Example: Nuclei radius: 0.0001 meters
    Mass: 6.6x10e22 kg

    Their nuclei are part of the missing dark matter mass.

  10. Ahhhh…. Ok, I get it, this is a wind up… You almost had me going there! Who is this really? Nick? Simon? You guys…. ;-)

  11. I am interested in this hypothesis. BUT – I subscribe to the Water and “seeds of life” theory. I will follow your link and get back to you.

  12. I need to better understand your argument. I will read your references.

  13. I create the crop circles…:)
    I really do like your blog

  14. I also believe comets make water through low energy nuclear reactions and ionization. If they have a decaying vacuum core, they will transmute and ionize their surroundings along the firewall of their nucleus. In my model, a cometnucleus is made of the same energetic vacuum that is contained in our decaying quantum vacuum field expelled from the Sun in the solar wind, which ionizes oxygen, decays to H+ protons and makes and creates water vapor in our atmosphere.
    Thanks for following

  15. Dear ChemE : I noticed today the eccentricity dropped below 1. This means they are now betting it is on an elliptical path.;orb=0;cov=0;log=0;cad=1#cad

  16. I do not accept this argument. Although Hale-Bopp was a hyperbolic COMET and likely came through the Oort Cloud from another star, its angle of incidence is quite different from ISON so it likely came from another star. Over the life of earth, especially in its early formation, it would have taken many comets (from many different stars each with their own measures of deuterium) to deliver the quantity of water earth has. If you check my paper, I estimate 13 large comets (23 millions ISONs) the size of 95P/Chiron would deliver all our water. The chances are that each comet came inbound from a different star – so the isotope measure is not valid. Earth would measure an average of all these comets. Let’s wait just a few months until Antony Remijan delivers his paper on ALMA’s measures of ISON over the next 4 months. I bet he announces water – and many new complex molecules needed for DNA.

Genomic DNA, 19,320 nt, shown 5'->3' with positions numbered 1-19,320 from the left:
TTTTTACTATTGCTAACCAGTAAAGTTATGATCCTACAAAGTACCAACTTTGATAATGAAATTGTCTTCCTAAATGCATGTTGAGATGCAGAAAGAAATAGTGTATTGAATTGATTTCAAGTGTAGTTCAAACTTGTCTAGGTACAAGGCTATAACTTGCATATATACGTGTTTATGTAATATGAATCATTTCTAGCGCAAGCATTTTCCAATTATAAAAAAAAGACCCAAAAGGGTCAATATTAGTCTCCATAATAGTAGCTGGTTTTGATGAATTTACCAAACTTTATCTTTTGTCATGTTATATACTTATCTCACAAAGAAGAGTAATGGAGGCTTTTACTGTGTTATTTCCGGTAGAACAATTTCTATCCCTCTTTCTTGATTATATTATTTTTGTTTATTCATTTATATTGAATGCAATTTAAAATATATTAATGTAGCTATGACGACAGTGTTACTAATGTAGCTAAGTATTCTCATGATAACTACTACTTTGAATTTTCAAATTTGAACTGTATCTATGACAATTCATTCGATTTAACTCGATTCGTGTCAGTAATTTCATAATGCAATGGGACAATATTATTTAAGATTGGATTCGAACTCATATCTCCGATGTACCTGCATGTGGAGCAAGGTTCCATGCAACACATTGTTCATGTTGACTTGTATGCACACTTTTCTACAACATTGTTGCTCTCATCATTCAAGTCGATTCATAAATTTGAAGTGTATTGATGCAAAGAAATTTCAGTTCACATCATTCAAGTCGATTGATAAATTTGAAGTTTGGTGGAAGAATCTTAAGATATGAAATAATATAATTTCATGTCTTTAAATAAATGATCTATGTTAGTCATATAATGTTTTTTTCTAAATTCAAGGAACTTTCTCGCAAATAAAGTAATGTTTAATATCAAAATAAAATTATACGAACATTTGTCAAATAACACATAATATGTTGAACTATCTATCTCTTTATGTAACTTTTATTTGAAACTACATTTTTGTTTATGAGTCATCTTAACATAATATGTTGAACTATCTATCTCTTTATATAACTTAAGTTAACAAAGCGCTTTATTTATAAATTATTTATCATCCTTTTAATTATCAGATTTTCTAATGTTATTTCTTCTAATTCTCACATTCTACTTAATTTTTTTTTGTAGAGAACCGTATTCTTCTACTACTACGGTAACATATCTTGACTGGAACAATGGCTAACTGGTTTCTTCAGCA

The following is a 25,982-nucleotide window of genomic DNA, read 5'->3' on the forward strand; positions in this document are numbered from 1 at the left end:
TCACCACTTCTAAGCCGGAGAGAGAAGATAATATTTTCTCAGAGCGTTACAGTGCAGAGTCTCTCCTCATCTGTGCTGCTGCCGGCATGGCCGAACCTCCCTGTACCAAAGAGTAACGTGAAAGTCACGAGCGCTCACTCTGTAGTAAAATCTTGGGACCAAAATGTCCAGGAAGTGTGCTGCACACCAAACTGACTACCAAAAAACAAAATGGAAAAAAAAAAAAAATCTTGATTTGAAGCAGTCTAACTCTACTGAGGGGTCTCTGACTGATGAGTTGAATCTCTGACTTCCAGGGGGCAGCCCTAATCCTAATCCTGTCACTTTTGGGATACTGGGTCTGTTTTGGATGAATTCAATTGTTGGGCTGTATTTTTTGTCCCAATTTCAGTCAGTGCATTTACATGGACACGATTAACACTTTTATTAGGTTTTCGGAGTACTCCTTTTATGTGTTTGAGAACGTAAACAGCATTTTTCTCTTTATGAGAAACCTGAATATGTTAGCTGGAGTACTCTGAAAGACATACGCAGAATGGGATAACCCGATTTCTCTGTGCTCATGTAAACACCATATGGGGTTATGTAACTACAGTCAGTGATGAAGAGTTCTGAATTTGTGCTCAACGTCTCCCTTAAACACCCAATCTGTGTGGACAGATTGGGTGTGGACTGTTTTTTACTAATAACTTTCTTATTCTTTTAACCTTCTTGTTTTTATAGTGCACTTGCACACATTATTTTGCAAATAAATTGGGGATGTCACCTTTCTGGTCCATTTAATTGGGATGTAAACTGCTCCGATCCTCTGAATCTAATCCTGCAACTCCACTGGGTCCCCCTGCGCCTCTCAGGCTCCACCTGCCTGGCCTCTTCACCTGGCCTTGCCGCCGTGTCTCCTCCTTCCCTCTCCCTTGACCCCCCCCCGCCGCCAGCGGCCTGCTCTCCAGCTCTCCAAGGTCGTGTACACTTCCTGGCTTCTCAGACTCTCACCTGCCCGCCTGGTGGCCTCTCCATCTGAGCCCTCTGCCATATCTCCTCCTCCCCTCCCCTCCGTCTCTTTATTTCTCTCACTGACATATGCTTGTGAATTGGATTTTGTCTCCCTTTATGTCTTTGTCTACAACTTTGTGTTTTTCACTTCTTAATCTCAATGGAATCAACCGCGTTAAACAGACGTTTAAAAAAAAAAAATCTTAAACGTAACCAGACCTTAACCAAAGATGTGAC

17. Unfortunately the main paper you quote about water NOT coming to earth in Comets, was from 1999. NASA has made enormous progress in the last 14 years.

    1. The level of sophistication of our scientists’ study is well beyond most peoples vision or comprehension
    2. Water is already accepted as the pre-dominant “non organic volatile”
    3. Extensive experiments on 14 previous COMETS will be continued on ISON
    4. A “taxonomy” (ie classification system) is evolving for Comets.
    5. Finding “life” in Comets continues to be a challenge until NASA defines what are the biomarkers for life – expect paper in 2014 by NASA astrobiologist Chris McKay. Focus will continue to be looking for complex molecules required in DNA.
    Good summary here :

    Points to excellent August 2012 seminar (video) where all the key astronomers planning the massive observation of ISON got together in a 2 day planning session.

  18. Thanks,

    I think the nuclei are energetic, which is why they can change path and why a coronal mass ejection can accelerate as it is leaving the Sun.

  19. So I believe what we might be seeing is the moment of capture (by the sun) of a hyperbolic comet from another star. Cool or what? (e is now .9999977109551715 with newly calculated orbit time of 400,864 years). I guess I will not be around to celebrate its return :-)

  20. I made an error here. ISON’s orbit goes through continual change as it first passes planets (esp Jupiter) and then as it takes the pressure of heat, gravity and solar wind close into the sun. The JPL orbit measures did fall and remain under 1.00 (ie elliptical). But the error margin makes this just as likely it is 1.00 – (ie a parabolic trajectory).

  21. How’s your blog coming on?